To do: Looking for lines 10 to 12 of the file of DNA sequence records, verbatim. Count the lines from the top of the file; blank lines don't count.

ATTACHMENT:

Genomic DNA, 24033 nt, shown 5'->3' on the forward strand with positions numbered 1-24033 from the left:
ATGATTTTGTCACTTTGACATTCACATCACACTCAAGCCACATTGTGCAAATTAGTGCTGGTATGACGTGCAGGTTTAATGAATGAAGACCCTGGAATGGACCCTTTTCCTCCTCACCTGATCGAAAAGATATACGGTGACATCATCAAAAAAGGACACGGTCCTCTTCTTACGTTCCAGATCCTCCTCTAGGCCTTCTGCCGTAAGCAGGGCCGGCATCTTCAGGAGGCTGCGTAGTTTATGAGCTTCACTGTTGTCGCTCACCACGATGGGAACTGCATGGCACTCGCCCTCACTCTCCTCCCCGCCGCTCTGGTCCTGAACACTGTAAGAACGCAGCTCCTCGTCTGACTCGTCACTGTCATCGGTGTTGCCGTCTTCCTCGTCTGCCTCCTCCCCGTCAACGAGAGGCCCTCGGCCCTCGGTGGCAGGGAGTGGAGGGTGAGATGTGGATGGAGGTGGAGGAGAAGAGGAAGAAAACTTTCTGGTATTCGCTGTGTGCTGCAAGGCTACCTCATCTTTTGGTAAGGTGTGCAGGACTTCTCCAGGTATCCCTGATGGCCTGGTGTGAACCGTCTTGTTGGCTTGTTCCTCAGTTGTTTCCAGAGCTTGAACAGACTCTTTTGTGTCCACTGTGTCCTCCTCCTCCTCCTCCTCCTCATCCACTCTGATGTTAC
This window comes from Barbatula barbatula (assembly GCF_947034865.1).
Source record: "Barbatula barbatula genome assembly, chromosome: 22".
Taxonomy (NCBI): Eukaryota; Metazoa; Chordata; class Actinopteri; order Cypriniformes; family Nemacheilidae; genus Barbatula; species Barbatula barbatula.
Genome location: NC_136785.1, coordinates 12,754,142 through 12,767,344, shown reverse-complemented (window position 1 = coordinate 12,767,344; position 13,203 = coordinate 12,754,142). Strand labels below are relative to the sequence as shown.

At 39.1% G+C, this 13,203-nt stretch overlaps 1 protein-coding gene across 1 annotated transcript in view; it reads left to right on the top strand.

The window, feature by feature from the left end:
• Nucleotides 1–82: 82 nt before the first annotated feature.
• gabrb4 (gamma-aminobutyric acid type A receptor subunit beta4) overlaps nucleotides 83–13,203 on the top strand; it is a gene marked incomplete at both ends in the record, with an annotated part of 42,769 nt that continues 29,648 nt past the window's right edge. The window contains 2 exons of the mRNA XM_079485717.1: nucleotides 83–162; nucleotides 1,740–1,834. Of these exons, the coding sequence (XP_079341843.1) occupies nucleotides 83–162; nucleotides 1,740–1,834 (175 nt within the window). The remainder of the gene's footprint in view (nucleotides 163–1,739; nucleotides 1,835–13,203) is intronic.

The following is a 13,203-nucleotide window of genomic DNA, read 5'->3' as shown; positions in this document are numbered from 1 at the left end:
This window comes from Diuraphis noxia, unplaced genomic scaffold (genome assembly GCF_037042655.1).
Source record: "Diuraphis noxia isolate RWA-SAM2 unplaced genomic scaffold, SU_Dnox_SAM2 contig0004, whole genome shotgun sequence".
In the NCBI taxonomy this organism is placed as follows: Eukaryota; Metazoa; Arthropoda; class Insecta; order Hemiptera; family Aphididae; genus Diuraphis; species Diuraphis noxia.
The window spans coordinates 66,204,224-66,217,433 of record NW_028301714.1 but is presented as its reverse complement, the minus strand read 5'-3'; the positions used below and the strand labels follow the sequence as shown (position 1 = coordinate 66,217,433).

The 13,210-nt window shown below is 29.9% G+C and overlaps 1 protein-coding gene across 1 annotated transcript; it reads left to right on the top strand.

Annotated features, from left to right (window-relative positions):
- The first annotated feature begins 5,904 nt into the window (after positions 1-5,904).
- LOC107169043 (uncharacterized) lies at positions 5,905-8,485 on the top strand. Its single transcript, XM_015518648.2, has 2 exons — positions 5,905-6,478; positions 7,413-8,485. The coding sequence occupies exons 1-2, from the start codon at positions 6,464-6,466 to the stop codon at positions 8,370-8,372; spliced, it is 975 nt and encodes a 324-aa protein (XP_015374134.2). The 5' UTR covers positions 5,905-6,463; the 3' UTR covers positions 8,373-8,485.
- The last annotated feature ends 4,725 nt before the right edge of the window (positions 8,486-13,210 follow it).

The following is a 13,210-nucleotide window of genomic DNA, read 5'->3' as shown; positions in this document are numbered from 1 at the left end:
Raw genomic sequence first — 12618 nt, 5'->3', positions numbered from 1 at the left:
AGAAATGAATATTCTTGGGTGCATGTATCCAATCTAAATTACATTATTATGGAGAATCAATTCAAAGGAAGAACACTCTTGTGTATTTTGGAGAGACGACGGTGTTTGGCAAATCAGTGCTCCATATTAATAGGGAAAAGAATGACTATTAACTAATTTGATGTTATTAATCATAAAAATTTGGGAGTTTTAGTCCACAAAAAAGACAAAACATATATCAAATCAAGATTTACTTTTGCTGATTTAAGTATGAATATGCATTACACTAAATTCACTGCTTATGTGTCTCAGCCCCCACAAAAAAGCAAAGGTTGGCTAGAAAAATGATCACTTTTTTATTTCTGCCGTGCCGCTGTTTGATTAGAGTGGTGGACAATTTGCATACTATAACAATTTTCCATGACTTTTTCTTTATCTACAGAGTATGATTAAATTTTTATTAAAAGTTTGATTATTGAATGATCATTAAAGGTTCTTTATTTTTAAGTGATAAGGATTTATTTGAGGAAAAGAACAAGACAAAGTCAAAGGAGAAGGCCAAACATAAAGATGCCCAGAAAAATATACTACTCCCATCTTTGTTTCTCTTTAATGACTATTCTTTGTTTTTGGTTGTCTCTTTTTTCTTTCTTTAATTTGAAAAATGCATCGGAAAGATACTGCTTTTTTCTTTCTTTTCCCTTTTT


• gabrb4 (gamma-aminobutyric acid type A receptor subunit beta4) overlaps nucleotides 83–13,203 on the top strand; it is a gene marked incomplete at both ends in the record, with an annotated part of 42,769 nt that continues 29,648 nt past the window's right edge. The window contains 2 exons of the mRNA XM_079485717.1: nucleotides 83–162; nucleotides 1,740–1,834. Of these exons, the coding sequence (XP_079341843.1) occupies nucleotides 83–162; nucleotides 1,740–1,834 (175 nt within the window). The remainder of the gene's footprint in view (nucleotides 163–1,739; nucleotides 1,835–13,203) is intronic.

The following is a 13,203-nucleotide window of genomic DNA, read 5'->3' as shown; positions in this document are numbered from 1 at the left end:
This window comes from Diuraphis noxia, unplaced genomic scaffold (genome assembly GCF_037042655.1).